Here is another quick little experiment you may want to try (and this is one you can safely do): Find a friend, and each of you crumple up a piece of paper. Sitting facing one another, with knees almost touching, toss your pieces of paper together, trying to get them to hit while still in the air. Do this 10 times - how many successful &quot;collisions&quot; did you record? Now, grab another friend with their own wad of paper. This time, a successful collision will only occur when all three pieces of paper hit together simultaneously - just two out of three won't do. Out of 10 tosses, how many are successful? Add one more friend and repeat the exercise. Any successful collisions, where all four pieces of paper collide at the same instant? Likely not.
Chemistry 40S Unit 3 - Kinetics
About KineticsChemistry focuses largely on chemicalreactions. Some reactions, such as rusting,occur very slowly, while others, likeexplosions, occur quite fast. Kinetics is thebranch of chemistry that studies the speedor rate with which chemical reactions occur.Some reactions do not occur in one simplestep. Some occur in several more complexsteps. Part of Kinetics is studying the steps,or mechanism, of a chemical reaction.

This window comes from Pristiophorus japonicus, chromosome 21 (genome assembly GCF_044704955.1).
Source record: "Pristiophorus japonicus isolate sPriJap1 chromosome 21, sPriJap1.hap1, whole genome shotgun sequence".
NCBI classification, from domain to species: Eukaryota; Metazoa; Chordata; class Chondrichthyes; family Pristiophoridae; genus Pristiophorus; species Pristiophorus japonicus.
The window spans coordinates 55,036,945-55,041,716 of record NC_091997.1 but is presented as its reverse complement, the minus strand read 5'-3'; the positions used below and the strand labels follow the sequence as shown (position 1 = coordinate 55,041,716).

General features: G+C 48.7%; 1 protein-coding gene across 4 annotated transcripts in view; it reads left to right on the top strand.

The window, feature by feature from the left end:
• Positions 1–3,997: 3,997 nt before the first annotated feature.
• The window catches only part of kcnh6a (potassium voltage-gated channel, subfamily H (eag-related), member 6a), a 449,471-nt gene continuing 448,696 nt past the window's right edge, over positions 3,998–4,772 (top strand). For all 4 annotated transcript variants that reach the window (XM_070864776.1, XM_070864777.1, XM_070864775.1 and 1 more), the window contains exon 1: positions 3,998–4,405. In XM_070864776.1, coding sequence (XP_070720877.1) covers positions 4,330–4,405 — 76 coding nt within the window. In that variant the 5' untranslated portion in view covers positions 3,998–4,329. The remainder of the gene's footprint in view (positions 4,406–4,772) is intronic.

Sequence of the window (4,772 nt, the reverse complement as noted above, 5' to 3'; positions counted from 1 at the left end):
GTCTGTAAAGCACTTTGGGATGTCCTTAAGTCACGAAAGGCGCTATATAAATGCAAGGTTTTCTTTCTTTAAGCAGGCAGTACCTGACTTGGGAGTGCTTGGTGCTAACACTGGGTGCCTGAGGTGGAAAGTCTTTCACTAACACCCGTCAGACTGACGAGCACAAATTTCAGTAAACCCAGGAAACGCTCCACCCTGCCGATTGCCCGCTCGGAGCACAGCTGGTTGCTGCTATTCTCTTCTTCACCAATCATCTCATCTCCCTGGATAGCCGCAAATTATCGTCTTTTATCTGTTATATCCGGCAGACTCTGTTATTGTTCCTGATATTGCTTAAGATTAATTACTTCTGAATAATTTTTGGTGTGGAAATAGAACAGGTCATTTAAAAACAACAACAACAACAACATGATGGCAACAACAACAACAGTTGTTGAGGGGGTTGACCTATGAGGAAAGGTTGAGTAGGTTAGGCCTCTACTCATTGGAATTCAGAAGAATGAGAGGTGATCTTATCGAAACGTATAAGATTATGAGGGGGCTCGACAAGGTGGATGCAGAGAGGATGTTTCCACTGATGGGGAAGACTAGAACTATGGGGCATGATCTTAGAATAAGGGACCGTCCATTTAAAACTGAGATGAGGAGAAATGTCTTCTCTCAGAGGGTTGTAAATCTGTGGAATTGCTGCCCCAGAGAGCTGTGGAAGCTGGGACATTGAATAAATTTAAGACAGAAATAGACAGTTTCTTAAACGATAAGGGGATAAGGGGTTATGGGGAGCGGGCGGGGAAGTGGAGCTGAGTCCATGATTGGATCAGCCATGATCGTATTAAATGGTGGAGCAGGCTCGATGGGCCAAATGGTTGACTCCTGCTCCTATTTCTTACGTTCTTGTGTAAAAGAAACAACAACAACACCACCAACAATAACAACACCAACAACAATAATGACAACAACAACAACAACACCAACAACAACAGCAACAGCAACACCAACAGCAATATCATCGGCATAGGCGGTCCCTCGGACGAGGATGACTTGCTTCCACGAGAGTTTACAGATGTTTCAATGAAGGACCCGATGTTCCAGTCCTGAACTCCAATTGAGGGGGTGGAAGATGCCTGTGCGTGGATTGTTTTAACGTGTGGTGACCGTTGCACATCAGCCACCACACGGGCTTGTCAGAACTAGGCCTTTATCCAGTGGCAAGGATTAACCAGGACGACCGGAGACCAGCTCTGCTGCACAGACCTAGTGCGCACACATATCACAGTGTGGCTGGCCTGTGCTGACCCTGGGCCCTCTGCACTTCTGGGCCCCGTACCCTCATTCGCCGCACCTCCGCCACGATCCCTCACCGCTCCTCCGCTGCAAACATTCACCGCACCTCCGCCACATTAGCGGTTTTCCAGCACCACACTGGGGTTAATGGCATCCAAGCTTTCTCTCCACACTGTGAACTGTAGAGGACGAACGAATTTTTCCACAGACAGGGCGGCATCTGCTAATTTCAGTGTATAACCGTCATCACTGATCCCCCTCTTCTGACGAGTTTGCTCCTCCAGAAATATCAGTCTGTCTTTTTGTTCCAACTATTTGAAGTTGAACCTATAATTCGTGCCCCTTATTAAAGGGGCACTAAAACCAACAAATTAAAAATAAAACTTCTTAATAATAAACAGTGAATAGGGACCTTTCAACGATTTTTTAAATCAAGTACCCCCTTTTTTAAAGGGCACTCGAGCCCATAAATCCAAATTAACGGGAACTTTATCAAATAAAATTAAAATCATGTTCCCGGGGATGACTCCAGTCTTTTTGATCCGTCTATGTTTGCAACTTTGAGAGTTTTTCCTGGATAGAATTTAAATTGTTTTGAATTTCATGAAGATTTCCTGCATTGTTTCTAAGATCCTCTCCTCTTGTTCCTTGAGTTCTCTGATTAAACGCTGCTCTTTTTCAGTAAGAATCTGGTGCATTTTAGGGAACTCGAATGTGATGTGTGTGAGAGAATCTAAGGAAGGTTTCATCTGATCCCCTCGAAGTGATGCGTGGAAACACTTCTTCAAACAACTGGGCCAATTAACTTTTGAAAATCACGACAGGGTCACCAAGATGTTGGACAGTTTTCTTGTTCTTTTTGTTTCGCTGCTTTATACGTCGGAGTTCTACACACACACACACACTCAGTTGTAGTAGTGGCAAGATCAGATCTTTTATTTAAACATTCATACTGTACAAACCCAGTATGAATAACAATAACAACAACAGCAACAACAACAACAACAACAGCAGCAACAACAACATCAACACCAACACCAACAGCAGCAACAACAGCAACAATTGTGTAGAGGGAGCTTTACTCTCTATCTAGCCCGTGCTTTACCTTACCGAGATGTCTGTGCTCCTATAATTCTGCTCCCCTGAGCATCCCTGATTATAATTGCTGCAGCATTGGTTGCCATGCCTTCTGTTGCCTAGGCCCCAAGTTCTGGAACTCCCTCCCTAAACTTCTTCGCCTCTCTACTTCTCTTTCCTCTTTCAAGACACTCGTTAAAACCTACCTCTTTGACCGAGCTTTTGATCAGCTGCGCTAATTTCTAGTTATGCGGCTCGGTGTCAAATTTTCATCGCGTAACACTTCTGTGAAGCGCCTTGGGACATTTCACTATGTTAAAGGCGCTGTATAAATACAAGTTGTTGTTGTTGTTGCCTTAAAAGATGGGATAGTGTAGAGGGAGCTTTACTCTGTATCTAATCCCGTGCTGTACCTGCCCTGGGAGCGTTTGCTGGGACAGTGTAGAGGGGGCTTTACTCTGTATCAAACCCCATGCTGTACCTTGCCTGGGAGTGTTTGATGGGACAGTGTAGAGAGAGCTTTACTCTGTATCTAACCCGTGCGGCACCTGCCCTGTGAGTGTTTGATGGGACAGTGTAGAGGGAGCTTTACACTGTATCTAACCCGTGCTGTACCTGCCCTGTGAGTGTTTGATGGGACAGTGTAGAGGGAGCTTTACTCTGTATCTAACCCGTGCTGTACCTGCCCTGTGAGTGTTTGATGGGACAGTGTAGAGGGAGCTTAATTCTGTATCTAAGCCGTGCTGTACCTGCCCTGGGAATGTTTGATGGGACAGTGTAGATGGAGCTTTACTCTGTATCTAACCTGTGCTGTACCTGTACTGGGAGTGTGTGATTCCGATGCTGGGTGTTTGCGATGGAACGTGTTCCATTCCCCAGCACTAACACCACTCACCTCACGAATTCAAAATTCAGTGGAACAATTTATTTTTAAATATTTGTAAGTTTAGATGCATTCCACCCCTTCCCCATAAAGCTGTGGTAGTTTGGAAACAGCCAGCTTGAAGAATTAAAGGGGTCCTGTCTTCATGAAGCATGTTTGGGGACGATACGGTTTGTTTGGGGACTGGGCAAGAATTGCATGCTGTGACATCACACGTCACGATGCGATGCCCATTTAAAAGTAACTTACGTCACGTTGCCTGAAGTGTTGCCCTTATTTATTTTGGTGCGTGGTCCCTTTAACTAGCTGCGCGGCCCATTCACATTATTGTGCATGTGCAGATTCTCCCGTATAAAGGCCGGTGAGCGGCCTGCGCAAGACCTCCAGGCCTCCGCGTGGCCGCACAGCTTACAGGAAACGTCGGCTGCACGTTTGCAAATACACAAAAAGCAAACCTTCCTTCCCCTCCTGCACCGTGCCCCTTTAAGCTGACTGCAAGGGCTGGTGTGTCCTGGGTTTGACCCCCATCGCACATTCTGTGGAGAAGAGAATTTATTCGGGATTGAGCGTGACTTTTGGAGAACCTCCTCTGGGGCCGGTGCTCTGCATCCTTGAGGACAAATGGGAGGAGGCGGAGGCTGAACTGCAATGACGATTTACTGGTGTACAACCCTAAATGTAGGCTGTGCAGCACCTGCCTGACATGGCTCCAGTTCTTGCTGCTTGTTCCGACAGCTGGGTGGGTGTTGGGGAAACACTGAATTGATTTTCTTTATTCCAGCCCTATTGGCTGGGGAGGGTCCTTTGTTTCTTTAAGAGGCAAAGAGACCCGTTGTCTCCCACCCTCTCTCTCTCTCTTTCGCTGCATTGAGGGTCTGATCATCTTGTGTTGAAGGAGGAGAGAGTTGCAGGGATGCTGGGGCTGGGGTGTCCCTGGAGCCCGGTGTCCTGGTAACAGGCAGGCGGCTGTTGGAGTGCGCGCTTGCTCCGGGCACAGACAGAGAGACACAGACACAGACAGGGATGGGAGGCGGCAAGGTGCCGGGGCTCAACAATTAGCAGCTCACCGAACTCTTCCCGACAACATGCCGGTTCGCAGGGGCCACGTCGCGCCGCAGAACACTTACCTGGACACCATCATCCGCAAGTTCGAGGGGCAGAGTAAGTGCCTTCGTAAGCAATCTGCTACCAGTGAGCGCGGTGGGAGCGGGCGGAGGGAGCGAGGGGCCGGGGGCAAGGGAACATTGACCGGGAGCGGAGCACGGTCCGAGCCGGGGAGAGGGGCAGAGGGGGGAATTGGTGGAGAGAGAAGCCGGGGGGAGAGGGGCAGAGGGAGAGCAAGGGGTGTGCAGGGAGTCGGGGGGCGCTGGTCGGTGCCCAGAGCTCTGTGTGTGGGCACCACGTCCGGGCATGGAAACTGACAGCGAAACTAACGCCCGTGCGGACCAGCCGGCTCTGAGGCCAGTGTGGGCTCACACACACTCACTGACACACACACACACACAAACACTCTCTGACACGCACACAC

Defining Rate• Recall that a chemical reaction is one in which a new substance is formed. They are usually expressed in the shorthand form, known as a chemical equation. REACTANTS → PRODUCTS• The rate of a reaction refers to the speed with which a chemical reaction takes place. That is, how fast reactants are used up or products are formed.
Measuring Rate • Rate can be measured using several different methods. • The reaction below shows that A and B combine to form C and heat is given off: A(s) + B(l) → C(g) + heat • In this reaction, rate can be measured in terms of several different properties: – i) Temperature change over time (°C/min) – ii) Pressure change over time (kPa/s or mmHg/s) – iii) Mass change over time (g of C/min) – iv) Other possibilities:
Measuring RateTherefore generally,Rate is usually described in terms of change in concentrationof reactant or product over time.Or, in the case of our example: A(s) + B(l) → C(g) + heat
Average Rate• The numerical value for the rate of a reaction can be determined by examining the change in the amount of a substance at a particular time, or over a period of time. The graphical representation of this may look like the figure below:
Average Rate• The average rate for a reaction is given by the following equation:• The instantaneous rate of a reaction is the rate at a specific time. This is determined by calculating the slope of the line tangent to the point on the concentration vs time curve.